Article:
The story behind the fist-bumping Norfolk airman in Afghanistan
- Credit: MOD
A Norfolk airman has said that his duty as a father helped him in the largest air evacuation carried out by the RAF in over 70 years.
Belton father-of-two, Sgt Chris Hall has shared his thoughts on the moment he was photographed fist-bumping an Afghan boy boarding a Royal Air Force (RAF) plane during the evacuation of Kabul in late August.
The picture was featured on the front pages of several British national newspapers and has been regarded as one of the defining images of the Afghan evacuation.
Sgt Hall, 39, who is based in Brize Norton, Oxfordshire, with the UK Mobile Air Movements Squadron (UKMAMS), said: "There were families getting on the aircraft and some of the children hadn't seen a plane before.
"Many kids were crying at the bottom of the ramp.
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"One boy was crying and refusing to get aboard.
"So I crouched down and said 'come on, mate' and gave him a fist-bump.
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"Then about eight kids behind the boy came up and they all wanted a fist-bump as well."
Sgt Hall reflected that his relationship with his children helped him in that moment.
"I think that's just me having kids.
"If my kids were upset, I'd give them a fist-bump and help them get it together.
"It's no different where you are or who you are."
Sgt Hall said that while his human approach has been used to illustrate the work of the RAF in the Afghanistan evacuation, many other service people were doing other things to ensure the safe passage of Afghan people and British citizens.
"People were helping old ladies carry their bags.
"Service members were assisting people with injuries or disabilities.
"Everyone was playing their part in the operation."
The mission oversaw the evacuation of more than 15,000 people and was praised by the prime minister as "the culmination of a mission unlike anything we’ve seen in our lifetimes".
The 17-year veteran remarked on how the operation was the proudest moment of his career.
"Me and my team are proud of our achievements.
"We went out there thinking it was going to be important, but nothing on the scale it turned out to be.
"Seeing people so desperate to get out of Kabul and to be involved in the single biggest capacity airlift of any Royal Air Force plane in its history is something to be proud of.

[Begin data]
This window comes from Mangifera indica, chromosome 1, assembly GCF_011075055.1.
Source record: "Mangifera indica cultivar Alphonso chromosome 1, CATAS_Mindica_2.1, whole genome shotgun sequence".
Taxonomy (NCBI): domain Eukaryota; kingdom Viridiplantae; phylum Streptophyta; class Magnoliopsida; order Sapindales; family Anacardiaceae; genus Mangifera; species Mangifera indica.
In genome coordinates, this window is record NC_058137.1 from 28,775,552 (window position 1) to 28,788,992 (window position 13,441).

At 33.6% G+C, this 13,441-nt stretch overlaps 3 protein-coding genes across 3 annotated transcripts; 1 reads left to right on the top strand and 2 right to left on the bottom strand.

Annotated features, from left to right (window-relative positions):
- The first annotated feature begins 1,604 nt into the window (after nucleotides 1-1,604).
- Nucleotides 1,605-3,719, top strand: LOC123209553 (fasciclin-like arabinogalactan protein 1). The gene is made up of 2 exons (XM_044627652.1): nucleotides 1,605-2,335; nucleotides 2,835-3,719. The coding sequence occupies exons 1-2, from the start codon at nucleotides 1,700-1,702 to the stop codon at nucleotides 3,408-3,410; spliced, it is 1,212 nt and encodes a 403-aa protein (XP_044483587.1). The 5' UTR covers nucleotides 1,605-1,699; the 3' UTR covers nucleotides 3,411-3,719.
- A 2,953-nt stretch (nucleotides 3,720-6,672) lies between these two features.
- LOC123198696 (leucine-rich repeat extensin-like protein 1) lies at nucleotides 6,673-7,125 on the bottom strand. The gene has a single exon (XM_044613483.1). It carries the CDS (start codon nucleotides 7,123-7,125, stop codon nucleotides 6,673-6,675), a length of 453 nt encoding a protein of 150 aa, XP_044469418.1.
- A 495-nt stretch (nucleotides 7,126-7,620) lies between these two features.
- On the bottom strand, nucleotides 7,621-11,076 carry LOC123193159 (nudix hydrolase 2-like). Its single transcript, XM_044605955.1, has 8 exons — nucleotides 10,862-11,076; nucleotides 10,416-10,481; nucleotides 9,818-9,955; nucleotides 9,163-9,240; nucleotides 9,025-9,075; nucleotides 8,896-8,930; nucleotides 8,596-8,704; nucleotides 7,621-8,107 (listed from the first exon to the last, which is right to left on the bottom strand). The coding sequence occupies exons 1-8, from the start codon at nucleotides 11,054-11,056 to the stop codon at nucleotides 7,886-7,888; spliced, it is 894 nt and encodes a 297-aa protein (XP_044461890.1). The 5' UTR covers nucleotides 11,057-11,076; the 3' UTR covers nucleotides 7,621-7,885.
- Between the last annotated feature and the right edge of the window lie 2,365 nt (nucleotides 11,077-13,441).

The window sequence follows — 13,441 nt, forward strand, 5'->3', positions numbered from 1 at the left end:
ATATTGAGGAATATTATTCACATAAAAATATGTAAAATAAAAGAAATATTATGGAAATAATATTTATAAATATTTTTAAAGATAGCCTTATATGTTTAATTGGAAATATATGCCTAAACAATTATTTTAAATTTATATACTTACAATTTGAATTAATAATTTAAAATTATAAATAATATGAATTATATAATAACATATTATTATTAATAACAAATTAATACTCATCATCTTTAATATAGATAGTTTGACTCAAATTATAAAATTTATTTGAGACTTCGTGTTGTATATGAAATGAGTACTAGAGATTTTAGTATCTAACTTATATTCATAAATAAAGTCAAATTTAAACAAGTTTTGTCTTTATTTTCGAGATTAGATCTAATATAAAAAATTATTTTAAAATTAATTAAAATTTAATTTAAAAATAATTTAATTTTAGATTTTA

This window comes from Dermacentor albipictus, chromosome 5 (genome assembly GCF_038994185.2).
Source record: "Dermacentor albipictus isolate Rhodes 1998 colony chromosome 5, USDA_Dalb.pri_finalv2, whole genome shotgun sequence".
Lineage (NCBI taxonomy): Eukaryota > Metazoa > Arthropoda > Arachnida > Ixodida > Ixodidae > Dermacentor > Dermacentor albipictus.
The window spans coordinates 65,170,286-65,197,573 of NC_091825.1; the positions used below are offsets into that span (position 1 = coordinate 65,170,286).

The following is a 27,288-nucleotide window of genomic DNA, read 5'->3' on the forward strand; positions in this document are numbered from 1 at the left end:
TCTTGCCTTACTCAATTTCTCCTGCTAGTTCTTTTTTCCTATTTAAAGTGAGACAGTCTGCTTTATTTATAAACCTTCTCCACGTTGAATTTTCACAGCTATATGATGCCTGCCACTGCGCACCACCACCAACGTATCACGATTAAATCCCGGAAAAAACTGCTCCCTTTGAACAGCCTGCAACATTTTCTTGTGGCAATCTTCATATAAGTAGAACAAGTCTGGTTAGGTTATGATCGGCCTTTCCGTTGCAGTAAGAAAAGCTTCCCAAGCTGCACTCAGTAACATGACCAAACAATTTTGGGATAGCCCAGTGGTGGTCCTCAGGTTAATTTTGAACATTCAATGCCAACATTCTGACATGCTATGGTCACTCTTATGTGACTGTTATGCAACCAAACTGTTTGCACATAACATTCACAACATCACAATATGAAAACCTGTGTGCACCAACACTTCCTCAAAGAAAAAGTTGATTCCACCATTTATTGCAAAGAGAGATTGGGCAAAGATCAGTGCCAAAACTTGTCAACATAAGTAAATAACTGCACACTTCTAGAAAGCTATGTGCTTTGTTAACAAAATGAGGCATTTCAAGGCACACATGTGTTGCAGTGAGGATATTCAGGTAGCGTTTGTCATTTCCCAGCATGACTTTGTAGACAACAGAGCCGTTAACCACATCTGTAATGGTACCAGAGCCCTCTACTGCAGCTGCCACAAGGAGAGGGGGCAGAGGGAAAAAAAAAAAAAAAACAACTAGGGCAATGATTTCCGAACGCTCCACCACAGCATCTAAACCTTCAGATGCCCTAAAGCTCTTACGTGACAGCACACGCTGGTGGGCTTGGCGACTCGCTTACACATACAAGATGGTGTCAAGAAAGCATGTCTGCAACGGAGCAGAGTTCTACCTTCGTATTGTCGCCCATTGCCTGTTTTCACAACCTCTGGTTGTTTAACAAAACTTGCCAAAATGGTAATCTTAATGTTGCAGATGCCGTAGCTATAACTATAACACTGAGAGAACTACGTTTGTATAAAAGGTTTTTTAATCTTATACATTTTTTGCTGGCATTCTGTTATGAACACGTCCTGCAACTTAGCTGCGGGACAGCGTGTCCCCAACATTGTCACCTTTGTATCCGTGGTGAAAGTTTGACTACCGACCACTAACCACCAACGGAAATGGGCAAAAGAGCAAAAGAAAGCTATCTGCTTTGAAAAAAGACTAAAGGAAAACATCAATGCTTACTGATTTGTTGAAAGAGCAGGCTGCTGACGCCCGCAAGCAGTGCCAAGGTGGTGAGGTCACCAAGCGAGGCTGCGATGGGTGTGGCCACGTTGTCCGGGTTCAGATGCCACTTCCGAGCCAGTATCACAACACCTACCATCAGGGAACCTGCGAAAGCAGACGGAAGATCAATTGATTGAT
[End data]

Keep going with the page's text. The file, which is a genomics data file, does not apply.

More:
"There were times it was worrying, but we were there to do a job and we did it."
The airman was based in Kabul for nearly three weeks before returning to his hometown for a "flying visit".
"I love coming home.
"But It's just too quick.
"I got back on Friday and picked my kids up from school.
"I spent the weekend with my family, joined in the Gorleston ParkRun and went to the beach."
Sgt Hall returns to RAF Brize Norton on Monday.
The airman was scheduled to be on leave for three weeks to spend time with his two sons, who are eight and 10, over the summer holidays.
However, days before he was due back in Belton, he was deployed to Kabul to participate in the evacuation.
"We knew we would have to go to Afghanistan at some point, but we didn't know when.
"And then it just happened at the point I was going to spend three weeks with my kids.
"It's been nice being home for the weekend, but I missed the summer with my family and taking my kids to the beach every day."
Sgt Hall's parents, Annie and Ian Hall, commented on the pride they felt towards their son's involvement in the evacuation.
"Chris sent the photograph to us the night before," Mrs Hall said.
"And we thought what a brilliant image.
"Then the next morning, Chris sent us a photo of the front cover of The Times.
"We were very proud.
"However, seeing what was happening over there gave us some anxiety.
"We were very concerned about his and everyone else's safety.
"But the achievement of this massive humanitarian mission is just overwhelming."